“property and civil rights”, there are circumstances where it may interact with
federally regulated industries, that is, those falling within the federal powers such as “navigation and shipping” as was the situation in Ryan Estate. When provincial legislation affects matters of federal jurisdiction (or vice versa), the courts may undertake an analysis of the nature or “pith and substance” of the impugned legislation to determine its applicability. The courts will also assess
the impact of the legislation, sometimes considering doctrines of
“interjurisdictional immunity” (“reading down” legislation which is otherwise constitutional) and “paramountcy” (the principle that federal legislation “trumps” provincial legislation).
Provincial workers’ compensation schemes have been found to be constitutional and to apply to federal undertakings. As well, other courts have found the statutory bar to apply in the context of federal undertakings. In particular, the British Columbia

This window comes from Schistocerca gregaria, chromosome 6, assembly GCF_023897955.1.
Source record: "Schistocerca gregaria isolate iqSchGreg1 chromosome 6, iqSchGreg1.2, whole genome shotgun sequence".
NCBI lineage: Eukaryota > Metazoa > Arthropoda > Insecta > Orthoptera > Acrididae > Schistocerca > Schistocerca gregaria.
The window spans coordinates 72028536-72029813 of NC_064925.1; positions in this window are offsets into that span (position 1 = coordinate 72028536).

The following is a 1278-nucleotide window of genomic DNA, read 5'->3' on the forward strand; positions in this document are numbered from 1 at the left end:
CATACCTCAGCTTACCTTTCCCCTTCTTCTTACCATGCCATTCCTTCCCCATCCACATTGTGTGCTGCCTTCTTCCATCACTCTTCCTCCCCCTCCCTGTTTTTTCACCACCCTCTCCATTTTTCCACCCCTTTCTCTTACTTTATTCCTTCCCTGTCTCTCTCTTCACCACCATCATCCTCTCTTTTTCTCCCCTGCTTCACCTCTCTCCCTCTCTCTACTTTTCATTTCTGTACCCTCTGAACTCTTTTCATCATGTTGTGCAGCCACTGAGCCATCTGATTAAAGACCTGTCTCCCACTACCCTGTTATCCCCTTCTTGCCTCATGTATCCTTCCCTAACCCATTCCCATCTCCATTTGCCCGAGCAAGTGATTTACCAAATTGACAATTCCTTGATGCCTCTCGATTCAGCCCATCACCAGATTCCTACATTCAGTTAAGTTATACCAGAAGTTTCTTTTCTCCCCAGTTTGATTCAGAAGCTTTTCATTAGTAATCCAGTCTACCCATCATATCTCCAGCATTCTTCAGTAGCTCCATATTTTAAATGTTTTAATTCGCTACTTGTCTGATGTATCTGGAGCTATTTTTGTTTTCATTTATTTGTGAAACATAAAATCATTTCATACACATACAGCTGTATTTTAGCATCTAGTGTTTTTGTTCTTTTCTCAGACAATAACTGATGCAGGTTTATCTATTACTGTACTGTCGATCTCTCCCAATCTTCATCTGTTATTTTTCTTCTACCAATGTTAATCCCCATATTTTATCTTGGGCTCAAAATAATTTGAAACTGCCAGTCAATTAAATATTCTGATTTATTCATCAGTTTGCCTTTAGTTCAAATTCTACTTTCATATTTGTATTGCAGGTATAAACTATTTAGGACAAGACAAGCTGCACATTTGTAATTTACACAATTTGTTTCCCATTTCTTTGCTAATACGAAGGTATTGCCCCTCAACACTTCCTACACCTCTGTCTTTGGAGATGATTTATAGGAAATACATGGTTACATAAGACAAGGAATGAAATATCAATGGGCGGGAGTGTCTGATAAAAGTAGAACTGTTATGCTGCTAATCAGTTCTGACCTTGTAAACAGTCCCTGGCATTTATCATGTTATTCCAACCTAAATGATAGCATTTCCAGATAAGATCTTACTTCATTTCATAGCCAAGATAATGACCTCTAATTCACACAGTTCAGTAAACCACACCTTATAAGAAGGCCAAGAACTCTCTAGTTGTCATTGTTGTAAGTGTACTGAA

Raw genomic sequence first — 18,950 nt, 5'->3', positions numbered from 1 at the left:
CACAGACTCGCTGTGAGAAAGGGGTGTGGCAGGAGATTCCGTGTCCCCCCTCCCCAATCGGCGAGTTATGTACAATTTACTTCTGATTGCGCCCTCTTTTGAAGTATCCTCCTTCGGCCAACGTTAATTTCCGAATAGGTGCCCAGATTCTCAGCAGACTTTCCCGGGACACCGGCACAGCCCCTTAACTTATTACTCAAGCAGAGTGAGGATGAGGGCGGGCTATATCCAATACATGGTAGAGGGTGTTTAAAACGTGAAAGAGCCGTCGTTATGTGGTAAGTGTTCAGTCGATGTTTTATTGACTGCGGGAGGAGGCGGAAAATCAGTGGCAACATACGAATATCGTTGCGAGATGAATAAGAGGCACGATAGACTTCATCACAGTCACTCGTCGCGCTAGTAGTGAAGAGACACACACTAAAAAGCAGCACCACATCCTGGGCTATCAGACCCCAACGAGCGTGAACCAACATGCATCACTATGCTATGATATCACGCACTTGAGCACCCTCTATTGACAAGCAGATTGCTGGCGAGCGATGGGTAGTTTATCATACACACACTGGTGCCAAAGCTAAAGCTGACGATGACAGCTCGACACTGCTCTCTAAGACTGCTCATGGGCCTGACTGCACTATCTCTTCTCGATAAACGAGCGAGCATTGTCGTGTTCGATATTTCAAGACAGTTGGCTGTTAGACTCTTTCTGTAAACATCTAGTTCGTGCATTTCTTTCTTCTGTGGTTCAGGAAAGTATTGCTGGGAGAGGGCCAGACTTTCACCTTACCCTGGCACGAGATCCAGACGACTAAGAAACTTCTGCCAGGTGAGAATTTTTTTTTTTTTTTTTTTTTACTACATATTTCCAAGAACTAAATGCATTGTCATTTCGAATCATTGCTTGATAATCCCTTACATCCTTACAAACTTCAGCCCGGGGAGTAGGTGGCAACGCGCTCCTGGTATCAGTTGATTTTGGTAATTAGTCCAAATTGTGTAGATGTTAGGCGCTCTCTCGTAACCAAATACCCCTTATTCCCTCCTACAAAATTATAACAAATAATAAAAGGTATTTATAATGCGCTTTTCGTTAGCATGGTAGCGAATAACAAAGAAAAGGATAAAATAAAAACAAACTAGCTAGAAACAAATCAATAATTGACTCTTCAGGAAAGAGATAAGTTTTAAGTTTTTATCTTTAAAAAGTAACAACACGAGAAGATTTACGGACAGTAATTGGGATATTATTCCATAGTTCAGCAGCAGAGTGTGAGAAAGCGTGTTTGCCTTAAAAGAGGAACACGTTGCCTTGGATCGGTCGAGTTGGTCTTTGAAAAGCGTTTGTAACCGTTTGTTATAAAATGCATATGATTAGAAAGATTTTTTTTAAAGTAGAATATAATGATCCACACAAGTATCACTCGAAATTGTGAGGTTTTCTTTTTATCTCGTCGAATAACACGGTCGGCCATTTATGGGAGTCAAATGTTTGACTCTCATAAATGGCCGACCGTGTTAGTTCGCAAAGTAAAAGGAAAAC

Supreme Court upheld the statutory bar in Laboucane v. Brooks, a case also involving the fishing industry. Furthermore, the Ontario Superior Court of Justice came to the same conclusion in Dionne v. Ontario (Workplace Safety & Insurance Appeals Tribunal), a case considering the issue in the context of a nuclear power plant. Moreover, in an analogous situation, the Nova Scotia Court of Appeal concluded that provincial occupational health and safety regulations applied to the fishing industry in that province. This jurisprudence makes the result in Ryan Estate all the more surprising. The Court in Ryan Estate framed the constitutional argument as “simply that legislation relating to navigation and shipping was reserved to the Federal Parliament under The Constitution Act, 1867 and that Parliament had legislated in that field by reason of the Marine Liability Act and the Federal Courts Act and that neither of these pieces of legislation contained any bar against any action which an injured person was entitled to bring under Canadian maritime law, both statutory and common law.”